Original cover of The Darkest Age
As a zombie fan and a general supporter of smaller gaming companies, I was delighted to be offered the chance to review a game which presents an alternate history of Earth, turning the Black Death into a zombie plague.
The Darkest Age Core Rulebook is a heftier tome than you might expect but also anattractive one. Softcover but not flimsy, the art and layout are well done and thematic throughout. While it doesn’t have an index, it does have an itemized table of contentsand it’s fairly easy to find the information you’re looking for. The key reason for its size is that it includes basic d20 materials from the PHB and DMG, as well as a selection ofmonsters. This makes it a one-stop resource for the game they’re aiming to provide.
The fiction interspersed throughout the book makes you want to stop and read it. Every time I encountered the fiction, I could imagine it in living color effortlessly and started getting ideas for what I could run in that kind of world. Even the smaller pieces sketch out more information about major figures or events mentioned elsewhere. Unlike the lengthy scenes in other books, narratives remain short save for the one close to the beginning, which helps to set the scene. Heroism and smart strategies are balanced by stupid and self-destructive blasphemies, showing a spectrum of very human responses to a hellish twist of fate.
The game stands out for its setting and its vision of survival horror in medieval Europe. With a few key tweaks to world events, the plague becomes even worse than it was, the religious landscape becomes more open and complex, and a detailed knowledge of medieval history becomes largely unnecessary. While familiar places are mentioned, they are irrevocably changed. Only the most recent past and the reality of the Darkest Age matters. The early sections have enough information to give players a firm idea of what they’re in for, and the GM’s section gives a decent follow up with more details about locations and groups.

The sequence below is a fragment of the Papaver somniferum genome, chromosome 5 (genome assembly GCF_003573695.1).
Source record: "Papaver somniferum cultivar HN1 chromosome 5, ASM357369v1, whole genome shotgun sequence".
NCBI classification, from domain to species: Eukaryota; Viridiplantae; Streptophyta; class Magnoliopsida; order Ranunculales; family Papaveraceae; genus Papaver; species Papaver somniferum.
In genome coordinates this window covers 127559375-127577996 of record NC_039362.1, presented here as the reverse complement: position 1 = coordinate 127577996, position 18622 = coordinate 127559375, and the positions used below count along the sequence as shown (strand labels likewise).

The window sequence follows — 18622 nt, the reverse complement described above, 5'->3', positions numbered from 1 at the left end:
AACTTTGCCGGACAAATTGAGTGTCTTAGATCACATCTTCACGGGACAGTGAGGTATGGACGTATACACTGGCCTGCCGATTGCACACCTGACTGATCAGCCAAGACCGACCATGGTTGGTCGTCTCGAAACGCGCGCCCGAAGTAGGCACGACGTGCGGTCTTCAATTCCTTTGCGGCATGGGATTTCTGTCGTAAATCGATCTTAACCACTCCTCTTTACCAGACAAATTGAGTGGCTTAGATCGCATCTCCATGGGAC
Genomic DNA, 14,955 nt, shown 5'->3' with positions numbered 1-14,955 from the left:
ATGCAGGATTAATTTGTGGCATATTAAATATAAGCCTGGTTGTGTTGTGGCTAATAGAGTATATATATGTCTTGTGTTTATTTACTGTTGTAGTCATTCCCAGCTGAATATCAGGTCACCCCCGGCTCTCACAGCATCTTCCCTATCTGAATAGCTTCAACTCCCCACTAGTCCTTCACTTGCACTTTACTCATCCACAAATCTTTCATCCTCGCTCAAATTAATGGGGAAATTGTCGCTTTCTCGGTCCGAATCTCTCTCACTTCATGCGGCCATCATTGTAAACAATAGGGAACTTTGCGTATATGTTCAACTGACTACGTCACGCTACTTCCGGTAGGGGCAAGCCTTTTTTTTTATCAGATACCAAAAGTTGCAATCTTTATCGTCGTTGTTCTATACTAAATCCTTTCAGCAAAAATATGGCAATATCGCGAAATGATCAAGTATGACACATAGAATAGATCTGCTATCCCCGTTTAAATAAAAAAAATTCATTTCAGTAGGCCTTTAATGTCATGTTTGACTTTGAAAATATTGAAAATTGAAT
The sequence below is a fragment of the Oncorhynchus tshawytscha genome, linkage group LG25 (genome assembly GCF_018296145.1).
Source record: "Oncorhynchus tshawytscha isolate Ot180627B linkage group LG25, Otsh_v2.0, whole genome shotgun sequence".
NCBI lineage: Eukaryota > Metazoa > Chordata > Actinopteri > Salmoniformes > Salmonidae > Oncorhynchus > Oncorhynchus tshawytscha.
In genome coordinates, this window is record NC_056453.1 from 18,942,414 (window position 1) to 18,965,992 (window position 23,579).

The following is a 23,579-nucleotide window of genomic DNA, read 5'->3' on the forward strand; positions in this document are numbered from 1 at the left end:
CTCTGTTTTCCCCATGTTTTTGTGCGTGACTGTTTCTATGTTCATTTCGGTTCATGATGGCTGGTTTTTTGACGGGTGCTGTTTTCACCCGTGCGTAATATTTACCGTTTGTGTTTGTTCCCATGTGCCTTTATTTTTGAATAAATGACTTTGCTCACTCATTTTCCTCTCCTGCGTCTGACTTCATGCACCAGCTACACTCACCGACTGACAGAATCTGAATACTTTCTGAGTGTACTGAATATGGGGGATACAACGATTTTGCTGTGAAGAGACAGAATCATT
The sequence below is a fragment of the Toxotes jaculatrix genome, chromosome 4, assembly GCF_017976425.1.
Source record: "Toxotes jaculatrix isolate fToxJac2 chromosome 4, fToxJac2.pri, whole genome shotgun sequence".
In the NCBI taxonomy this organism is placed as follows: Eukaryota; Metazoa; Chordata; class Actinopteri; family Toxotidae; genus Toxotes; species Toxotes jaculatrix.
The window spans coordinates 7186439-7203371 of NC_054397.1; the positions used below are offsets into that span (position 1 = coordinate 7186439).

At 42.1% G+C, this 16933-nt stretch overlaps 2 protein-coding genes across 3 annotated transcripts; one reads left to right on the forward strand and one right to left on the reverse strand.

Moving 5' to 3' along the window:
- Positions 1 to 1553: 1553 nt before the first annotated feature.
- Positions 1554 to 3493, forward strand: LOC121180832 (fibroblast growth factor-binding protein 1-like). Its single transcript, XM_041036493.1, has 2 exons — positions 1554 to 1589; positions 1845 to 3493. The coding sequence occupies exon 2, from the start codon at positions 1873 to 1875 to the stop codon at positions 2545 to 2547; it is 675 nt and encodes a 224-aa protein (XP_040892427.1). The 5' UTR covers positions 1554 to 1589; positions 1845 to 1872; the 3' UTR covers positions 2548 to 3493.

The game reflects the Black Death and its most triumphant era without trying to recreate history. The classes cover what people did while leaving a bit of room to excel to moderately superhuman levels. Alignments are philosophies (such as altruistic, controller, hedonistic) that show how people conduct themselves and view the world. I recognized those philosophies from the plague literature I have studied and savored. Backgrounds, skills, and spells (called rites) take the game into the realm of the fantastic at the highest levels (with spells like commune and control weather), and are reasonable at the lower levels.
Some key changes make everything more interesting. People have every reason to be on the move and embrace old gods, so we get a lot of religious and cultural diversity. Women have a great deal more power, given that they can create llife and must fight alongside everyone else. The book refuses to establish whether or not any deity actually exists and priests can exist for any faith, relying on bardic song abilities for their sermons. The religions outlined are all engaging and the cults can be truly menacing, depending on their goals. The wayforts described in the GM’s section provide ready-made, unique locations that show a range of survival strategies. These shifts create room to diverge from our preconceived ideas about the era.
The quality of the book becomes shaky in four respects: grammar, standardizing, specifying, and innovating. I know that the first complaint might not sound like much of a concern. Typos are bound to show up in even the most carefully groomed products and fans will forgive some slips in a product they love. But regular spelling and grammatical errors throughout its length, often several per page, are not acceptable in an otherwise lovely volume striving for a professional appearance. Simply put, it has more linguistic errors than any gaming book I’ve seen in many years. The layout and material deserve better.